Skip to the content

Scottish Wildlife Trust

Scottish Wildlife Trust
A Q&A with the Scottish Wildlife Trust on sustainability in the Scotch Whisky industry. (image: Tom Marshall)

We asked Jo Pike, CEO of the Scottish Wildlife Trust, about how the work that the Trust does ties into the Scotch Whisky industry's sustainability priorities and ambitions.

Tell us about the work your organisation does – how long it has operated, its remit, its core work

For close to 60 years, the Scottish Wildlife Trust has worked with its members, partners and supporters in pursuit of its vision of healthy, resilient ecosystems across Scotland’s land and seas. We champion the cause of wildlife through policy and campaigning work, demonstrate best practice through practical conservation and innovative partnerships, and inspire people to take positive action through our education and engagement activities. We manage a network of 116 wildlife reserves across Scotland and are a member of the UK-wide Wildlife Trusts movement.

What connections does the work you do have with the Scotch Whisky industry?

A few years ago, we worked with leaders in the whisky industry to help raise awareness of the importance of a healthy natural environment to our economy. To do this, we created an infographic called ‘what’s in a dram?’, which we published in time for Burns Night. It was a recipe-card format highlighting the ‘ingredients’ needed to make whisky over a period of 10,000 years. We did this through the Scottish Forum on Natural Capital, which helps business leaders and others to understand that, ultimately, our natural assets are the most valuable assets of all, and they underpin our entire economy.

Ayr Gorge Woodlands © Gill Smart

Ayr Gorge Woodlands © Gill Smart

More recently, we have been exploring the potential for the Scotch Whisky industry to play a role in a partnership initiative led by the Scottish Wildlife Trust called Riverwoods. This is about creating and connecting up a network of riverbank woodlands and healthy river systems across the whole of Scotland. Trees beside rivers provide a host of benefits, including helping to regulate water temperature – something that will become increasingly important to the whisky industry as we experience the effects of climate change.

Why is it important for the Scotch Whisky industry to work with organisations like yours?

Ultimately, everything – including our wellbeing, our economy and our way of life – relies on nature. Nature is our life support system but it’s under threat from a range of factors including climate change. Businesses, governments, financial institutions, academic institutions, community groups and charities all need to work together, sharing their unique skills to help stop the decline of nature and reduce carbon emissions before it’s too late.

The good news is that we can achieve more if we tackle both of these emergencies together. Helping nature helps fight the climate crisis because peatlands, woodlands and our marine environment can lock up huge amounts of carbon, as well as helping to provide other vital benefits including protection from the kind of extreme weather that will become more frequent with climate change.

River Gairn, Dee catchment © Sarah Robinson

River Gairn, Dee catchment © Sarah Robinson

Why should caring for the Scotland’s nature and wildlife be important to an industry like Scotch Whisky?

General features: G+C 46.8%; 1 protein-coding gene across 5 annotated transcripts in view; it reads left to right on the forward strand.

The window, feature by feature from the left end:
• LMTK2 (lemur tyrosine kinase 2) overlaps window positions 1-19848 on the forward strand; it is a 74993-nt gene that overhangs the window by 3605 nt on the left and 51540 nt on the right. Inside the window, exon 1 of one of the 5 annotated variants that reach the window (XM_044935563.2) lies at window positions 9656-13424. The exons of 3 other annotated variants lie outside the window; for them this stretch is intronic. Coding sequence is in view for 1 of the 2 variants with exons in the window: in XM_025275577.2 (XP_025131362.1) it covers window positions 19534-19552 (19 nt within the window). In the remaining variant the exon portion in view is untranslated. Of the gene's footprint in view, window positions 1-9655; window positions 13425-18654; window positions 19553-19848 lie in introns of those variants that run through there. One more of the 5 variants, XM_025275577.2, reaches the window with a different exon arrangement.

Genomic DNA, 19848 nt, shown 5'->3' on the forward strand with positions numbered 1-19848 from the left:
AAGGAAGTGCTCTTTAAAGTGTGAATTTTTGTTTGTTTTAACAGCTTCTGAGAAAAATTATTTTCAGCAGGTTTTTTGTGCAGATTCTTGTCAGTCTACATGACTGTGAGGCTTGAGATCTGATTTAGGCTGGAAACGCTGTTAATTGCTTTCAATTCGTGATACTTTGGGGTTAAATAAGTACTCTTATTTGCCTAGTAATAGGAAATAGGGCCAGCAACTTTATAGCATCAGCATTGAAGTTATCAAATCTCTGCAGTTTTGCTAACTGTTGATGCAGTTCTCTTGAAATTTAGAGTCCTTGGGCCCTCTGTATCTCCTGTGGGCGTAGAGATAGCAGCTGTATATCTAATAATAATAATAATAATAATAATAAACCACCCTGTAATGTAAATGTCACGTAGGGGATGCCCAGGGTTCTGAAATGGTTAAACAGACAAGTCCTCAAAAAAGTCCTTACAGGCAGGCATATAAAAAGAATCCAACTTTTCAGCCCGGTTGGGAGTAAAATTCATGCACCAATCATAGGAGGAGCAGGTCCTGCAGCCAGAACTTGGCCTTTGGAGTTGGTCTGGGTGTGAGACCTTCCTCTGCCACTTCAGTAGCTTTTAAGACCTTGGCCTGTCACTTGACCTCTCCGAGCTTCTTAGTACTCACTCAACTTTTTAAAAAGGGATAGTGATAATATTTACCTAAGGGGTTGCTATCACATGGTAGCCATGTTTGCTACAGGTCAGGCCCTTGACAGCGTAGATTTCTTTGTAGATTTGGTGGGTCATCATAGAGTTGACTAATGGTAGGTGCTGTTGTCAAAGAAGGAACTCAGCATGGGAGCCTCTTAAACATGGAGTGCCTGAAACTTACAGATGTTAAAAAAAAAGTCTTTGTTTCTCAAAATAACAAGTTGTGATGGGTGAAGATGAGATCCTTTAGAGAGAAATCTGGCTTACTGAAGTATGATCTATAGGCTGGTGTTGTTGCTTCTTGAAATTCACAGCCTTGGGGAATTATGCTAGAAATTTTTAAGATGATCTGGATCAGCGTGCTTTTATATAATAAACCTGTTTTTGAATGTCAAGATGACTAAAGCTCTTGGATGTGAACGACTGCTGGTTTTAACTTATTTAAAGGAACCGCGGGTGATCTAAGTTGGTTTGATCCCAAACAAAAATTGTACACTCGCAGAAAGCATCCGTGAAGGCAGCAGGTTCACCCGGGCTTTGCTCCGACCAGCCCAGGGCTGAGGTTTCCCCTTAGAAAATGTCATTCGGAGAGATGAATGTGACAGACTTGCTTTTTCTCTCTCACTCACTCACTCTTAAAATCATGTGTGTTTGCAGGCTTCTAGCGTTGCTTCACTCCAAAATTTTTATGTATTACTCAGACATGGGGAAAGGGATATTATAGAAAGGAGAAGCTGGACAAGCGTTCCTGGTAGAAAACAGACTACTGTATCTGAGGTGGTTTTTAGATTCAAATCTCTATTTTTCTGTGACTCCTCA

Whisky is an iconic product from Scotland that is known the world over. The association between this important Scottish export and the natural environment is incredibly strong, which makes environmental leadership even more important.

We need as many people as possible to get behind the effort to stop – and then reverse – the loss of nature before it’s too late. The United Nations has designated this decade as the Decade on Ecosystem Restoration. If we want to be able to tackle the many problems the world currently faces, including the climate crisis, we need to recognise nature as a vital ally. Without it, we won’t be successful in solving any of these.

With COP26 on the horizon, why is it important for industries like Scotch Whisky to engage with the wider sustainability agenda?

This is a pivotal moment for humanity. Everyone needs to engage but sectors representing the most significant parts of our economy have a particular responsibility. Leadership is needed like never before.

What is special about Scotland, and Scotch Whisky?

Scotland is a nation known for its incredible natural environment, its spirit of innovation and of course its whisky. Less well known, perhaps, is just how under threat Scotland’s species are. This is a reflection of a global emergency and we need Scotland to step up and help show the way to a more sustainable future. Scotch Whisky has a depth and a warmth that makes it unique. If we can emulate those qualities in embracing the environmental challenges we face, I’ve no doubt that the wealth of ideas in Scotland and the feelings people have for nature will be vital tools in helping us rise to the challenge.

Learn more about the work that the Scottish Wildlife Trust does here.

Scottish Wildlife Trust news & commentary

01 November 2021

Sustainability numbers add up for green whisky strategy

New data shows the Scotch Whisky industry has more than halved greenhouse gas emissions since 2008.

22 October 2021

Special Scotch Whisky Announced to Mark Collaborative Spirit of COP26

The SWA has announced a limited edition blended Scotch Whisky, produced by the industry to mark the COP26 conference in November.

20 September 2021

Scotch Whisky Association Raises a Toast to Race to Zero Partnership Status

The Scotch Whisky Association has been formally announced as an official Race to Zero partner ahead of COP26 in November.